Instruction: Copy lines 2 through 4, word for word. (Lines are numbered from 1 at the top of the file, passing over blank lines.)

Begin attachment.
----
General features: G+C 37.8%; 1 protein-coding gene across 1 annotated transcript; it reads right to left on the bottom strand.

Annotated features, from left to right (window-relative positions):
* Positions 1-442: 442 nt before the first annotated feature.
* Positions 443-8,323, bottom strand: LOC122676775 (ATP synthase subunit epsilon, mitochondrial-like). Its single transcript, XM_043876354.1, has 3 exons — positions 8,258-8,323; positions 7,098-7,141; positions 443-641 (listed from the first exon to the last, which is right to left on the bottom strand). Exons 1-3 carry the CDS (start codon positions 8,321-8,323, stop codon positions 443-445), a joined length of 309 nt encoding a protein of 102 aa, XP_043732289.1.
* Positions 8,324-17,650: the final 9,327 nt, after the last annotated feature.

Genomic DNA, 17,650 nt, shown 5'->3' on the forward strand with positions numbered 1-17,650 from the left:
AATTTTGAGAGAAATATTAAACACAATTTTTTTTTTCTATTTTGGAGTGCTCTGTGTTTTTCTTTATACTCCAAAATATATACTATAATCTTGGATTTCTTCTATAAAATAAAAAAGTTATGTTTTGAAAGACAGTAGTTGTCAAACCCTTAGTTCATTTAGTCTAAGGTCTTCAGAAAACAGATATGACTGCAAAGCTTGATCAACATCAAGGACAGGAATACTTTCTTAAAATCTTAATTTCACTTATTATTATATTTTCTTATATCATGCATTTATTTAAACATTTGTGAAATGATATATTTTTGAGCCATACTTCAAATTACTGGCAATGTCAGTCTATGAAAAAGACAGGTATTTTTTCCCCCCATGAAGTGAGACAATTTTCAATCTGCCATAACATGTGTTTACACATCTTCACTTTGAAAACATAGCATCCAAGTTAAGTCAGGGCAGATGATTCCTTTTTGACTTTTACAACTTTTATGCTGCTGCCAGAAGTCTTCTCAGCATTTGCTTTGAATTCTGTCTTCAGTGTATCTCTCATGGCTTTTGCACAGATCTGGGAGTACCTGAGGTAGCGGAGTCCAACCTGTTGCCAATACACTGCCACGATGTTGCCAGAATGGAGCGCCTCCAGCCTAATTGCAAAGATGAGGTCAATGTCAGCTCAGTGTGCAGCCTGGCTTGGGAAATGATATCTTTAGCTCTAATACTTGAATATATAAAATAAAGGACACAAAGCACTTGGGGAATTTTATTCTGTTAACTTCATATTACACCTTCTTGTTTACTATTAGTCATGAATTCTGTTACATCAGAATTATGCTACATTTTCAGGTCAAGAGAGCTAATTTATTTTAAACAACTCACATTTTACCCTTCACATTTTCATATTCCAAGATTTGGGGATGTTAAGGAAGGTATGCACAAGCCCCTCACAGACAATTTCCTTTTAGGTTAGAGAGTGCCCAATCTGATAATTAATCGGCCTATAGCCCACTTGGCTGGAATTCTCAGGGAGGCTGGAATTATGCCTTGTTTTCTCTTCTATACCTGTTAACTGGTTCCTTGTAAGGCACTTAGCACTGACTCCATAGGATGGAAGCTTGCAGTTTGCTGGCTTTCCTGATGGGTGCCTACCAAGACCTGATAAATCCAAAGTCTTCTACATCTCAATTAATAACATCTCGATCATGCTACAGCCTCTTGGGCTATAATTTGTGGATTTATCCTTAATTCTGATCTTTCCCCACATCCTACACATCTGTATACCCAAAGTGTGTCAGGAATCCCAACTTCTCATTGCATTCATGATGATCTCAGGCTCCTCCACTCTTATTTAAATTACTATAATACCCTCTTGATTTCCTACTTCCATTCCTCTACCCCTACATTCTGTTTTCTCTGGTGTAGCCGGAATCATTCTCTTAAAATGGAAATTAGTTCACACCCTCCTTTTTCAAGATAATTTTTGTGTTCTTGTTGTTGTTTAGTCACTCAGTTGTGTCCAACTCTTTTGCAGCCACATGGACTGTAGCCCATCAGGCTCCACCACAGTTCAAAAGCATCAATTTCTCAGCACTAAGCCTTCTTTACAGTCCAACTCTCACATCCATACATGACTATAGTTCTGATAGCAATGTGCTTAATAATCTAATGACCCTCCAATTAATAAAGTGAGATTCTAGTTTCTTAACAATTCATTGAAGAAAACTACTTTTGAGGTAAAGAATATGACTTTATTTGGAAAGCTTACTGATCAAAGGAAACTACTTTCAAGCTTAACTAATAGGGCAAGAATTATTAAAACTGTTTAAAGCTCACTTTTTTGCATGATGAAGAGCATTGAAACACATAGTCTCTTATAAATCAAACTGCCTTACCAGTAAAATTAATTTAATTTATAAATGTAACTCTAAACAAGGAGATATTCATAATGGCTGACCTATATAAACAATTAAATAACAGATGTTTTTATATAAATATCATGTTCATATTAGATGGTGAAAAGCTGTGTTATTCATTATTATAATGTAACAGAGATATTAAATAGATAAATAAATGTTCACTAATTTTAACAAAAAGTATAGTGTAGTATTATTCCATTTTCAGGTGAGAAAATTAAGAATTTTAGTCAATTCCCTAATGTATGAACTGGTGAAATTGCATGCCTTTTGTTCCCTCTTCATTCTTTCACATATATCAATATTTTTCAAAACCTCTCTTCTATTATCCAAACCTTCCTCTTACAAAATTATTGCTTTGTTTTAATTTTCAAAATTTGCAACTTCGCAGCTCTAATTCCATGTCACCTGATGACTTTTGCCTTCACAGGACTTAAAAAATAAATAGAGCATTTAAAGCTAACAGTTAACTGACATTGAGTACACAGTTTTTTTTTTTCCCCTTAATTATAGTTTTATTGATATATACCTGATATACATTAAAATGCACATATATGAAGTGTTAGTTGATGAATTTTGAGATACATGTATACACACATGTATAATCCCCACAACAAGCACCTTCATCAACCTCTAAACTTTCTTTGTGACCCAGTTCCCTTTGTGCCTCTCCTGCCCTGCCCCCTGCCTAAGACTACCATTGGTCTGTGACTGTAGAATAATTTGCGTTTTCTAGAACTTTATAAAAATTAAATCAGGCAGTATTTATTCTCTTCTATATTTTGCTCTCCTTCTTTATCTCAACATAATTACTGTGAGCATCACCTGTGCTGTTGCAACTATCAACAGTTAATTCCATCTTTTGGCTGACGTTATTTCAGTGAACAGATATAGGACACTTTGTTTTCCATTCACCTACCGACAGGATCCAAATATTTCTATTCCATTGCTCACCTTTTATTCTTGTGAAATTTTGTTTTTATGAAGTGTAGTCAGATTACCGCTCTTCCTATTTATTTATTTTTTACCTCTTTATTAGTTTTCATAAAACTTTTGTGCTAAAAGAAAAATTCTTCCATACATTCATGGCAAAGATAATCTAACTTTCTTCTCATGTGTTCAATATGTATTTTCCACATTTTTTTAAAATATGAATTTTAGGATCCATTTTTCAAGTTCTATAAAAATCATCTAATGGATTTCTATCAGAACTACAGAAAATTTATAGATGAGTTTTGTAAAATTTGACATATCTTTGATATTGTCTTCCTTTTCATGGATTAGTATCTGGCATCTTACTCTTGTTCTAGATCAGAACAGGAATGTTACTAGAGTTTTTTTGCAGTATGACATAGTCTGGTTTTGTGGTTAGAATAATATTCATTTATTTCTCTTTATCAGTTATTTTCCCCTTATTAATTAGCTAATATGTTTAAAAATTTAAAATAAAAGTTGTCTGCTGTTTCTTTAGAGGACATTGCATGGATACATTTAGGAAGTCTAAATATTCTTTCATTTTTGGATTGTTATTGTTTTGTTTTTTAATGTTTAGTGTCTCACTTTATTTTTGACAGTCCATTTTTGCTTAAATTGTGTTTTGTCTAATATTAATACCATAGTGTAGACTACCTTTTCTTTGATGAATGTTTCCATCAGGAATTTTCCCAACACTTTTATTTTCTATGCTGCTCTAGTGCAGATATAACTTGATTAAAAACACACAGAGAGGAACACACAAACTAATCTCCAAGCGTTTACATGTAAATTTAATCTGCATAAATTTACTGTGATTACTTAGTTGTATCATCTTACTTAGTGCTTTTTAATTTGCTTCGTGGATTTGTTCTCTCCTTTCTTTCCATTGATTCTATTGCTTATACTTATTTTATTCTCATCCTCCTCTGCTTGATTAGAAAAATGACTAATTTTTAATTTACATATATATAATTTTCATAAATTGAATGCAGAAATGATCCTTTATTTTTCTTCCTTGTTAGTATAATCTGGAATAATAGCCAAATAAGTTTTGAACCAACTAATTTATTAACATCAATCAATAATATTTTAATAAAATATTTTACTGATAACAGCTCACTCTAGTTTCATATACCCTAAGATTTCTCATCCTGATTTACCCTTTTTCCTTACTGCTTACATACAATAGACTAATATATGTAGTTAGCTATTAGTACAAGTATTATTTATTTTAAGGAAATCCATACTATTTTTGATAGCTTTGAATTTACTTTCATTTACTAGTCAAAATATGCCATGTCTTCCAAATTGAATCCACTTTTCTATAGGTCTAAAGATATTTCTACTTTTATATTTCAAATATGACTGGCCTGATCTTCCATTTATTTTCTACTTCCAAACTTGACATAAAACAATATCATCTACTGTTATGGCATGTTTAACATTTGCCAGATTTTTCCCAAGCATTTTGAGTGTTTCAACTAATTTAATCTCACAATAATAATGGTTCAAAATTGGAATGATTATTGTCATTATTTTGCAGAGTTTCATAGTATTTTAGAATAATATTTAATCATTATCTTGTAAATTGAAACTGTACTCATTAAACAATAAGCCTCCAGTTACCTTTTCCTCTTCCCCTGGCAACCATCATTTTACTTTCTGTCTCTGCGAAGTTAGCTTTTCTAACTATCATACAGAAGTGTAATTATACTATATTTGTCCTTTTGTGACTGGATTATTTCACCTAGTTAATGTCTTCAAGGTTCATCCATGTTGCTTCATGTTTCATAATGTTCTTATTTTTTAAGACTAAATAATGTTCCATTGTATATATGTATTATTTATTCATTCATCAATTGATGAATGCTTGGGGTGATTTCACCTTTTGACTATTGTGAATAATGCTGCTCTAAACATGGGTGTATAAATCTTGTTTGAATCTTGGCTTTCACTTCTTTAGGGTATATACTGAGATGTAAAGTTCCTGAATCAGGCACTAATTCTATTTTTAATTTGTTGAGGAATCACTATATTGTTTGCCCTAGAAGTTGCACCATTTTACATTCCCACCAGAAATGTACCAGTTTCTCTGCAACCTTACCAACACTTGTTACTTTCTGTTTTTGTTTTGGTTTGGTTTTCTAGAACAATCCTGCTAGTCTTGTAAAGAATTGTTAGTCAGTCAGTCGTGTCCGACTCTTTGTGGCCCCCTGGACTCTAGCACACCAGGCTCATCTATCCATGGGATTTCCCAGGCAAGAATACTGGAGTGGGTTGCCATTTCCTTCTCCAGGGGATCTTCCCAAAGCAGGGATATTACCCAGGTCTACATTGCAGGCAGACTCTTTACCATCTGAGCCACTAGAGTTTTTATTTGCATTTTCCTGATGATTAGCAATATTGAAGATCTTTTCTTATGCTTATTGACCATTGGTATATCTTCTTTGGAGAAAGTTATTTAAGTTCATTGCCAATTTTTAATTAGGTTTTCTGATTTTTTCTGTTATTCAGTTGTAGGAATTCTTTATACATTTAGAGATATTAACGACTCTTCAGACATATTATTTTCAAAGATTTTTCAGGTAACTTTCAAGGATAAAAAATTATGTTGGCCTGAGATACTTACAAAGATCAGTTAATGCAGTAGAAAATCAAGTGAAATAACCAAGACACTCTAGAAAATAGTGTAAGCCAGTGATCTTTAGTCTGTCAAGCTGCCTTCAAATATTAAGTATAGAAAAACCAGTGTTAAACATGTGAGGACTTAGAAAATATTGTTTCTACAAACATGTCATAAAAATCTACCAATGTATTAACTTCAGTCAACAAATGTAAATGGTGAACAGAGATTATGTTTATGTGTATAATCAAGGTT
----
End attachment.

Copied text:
Annotated features, from left to right (window-relative positions):
* Positions 1-442: 442 nt before the first annotated feature.
* Positions 443-8,323, bottom strand: LOC122676775 (ATP synthase subunit epsilon, mitochondrial-like). Its single transcript, XM_043876354.1, has 3 exons — positions 8,258-8,323; positions 7,098-7,141; positions 443-641 (listed from the first exon to the last, which is right to left on the bottom strand). Exons 1-3 carry the CDS (start codon positions 8,321-8,323, stop codon positions 443-445), a joined length of 309 nt encoding a protein of 102 aa, XP_043732289.1.